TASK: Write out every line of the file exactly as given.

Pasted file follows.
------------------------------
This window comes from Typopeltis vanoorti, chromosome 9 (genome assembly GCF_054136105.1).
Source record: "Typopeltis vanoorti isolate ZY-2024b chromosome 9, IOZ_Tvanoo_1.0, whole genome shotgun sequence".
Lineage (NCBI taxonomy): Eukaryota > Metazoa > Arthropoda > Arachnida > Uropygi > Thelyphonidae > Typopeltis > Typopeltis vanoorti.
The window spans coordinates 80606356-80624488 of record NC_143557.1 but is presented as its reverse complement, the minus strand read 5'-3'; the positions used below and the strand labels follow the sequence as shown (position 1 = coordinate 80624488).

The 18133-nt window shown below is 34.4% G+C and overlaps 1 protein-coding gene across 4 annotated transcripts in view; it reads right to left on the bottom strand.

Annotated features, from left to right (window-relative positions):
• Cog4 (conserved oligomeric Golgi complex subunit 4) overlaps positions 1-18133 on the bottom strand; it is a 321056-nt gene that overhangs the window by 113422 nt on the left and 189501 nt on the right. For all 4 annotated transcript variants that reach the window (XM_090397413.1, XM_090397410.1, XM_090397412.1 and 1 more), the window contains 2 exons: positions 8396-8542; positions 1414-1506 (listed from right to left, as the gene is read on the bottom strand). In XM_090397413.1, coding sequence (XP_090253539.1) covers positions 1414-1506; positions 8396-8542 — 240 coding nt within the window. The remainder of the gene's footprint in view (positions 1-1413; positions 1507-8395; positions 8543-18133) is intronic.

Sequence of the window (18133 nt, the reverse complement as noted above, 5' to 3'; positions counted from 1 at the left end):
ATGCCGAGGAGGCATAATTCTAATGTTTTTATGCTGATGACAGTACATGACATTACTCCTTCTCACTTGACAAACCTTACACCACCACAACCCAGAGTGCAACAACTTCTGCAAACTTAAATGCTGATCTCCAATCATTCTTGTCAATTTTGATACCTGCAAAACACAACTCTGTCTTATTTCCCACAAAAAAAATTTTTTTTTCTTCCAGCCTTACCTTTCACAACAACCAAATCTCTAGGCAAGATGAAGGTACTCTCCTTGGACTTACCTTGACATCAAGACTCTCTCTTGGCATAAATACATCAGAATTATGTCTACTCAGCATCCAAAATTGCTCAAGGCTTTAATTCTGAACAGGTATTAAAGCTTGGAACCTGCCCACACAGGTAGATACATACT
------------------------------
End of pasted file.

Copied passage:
This window comes from Typopeltis vanoorti, chromosome 9 (genome assembly GCF_054136105.1).
Source record: "Typopeltis vanoorti isolate ZY-2024b chromosome 9, IOZ_Tvanoo_1.0, whole genome shotgun sequence".
Lineage (NCBI taxonomy): Eukaryota > Metazoa > Arthropoda > Arachnida > Uropygi > Thelyphonidae > Typopeltis > Typopeltis vanoorti.
The window spans coordinates 80606356-80624488 of record NC_143557.1 but is presented as its reverse complement, the minus strand read 5'-3'; the positions used below and the strand labels follow the sequence as shown (position 1 = coordinate 80624488).

The 18133-nt window shown below is 34.4% G+C and overlaps 1 protein-coding gene across 4 annotated transcripts in view; it reads right to left on the bottom strand.

Annotated features, from left to right (window-relative positions):
• Cog4 (conserved oligomeric Golgi complex subunit 4) overlaps positions 1-18133 on the bottom strand; it is a 321056-nt gene that overhangs the window by 113422 nt on the left and 189501 nt on the right. For all 4 annotated transcript variants that reach the window (XM_090397413.1, XM_090397410.1, XM_090397412.1 and 1 more), the window contains 2 exons: positions 8396-8542; positions 1414-1506 (listed from right to left, as the gene is read on the bottom strand). In XM_090397413.1, coding sequence (XP_090253539.1) covers positions 1414-1506; positions 8396-8542 — 240 coding nt within the window. The remainder of the gene's footprint in view (positions 1-1413; positions 1507-8395; positions 8543-18133) is intronic.

Sequence of the window (18133 nt, the reverse complement as noted above, 5' to 3'; positions counted from 1 at the left end):
ATGCCGAGGAGGCATAATTCTAATGTTTTTATGCTGATGACAGTACATGACATTACTCCTTCTCACTTGACAAACCTTACACCACCACAACCCAGAGTGCAACAACTTCTGCAAACTTAAATGCTGATCTCCAATCATTCTTGTCAATTTTGATACCTGCAAAACACAACTCTGTCTTATTTCCCACAAAAAAAATTTTTTTTTCTTCCAGCCTTACCTTTCACAACAACCAAATCTCTAGGCAAGATGAAGGTACTCTCCTTGGACTTACCTTGACATCAAGACTCTCTCTTGGCATAAATACATCAGAATTATGTCTACTCAGCATCCAAAATTGCTCAAGGCTTTAATTCTGAACAGGTATTAAAGCTTGGAACCTGCCCACACAGGTAGATACATACT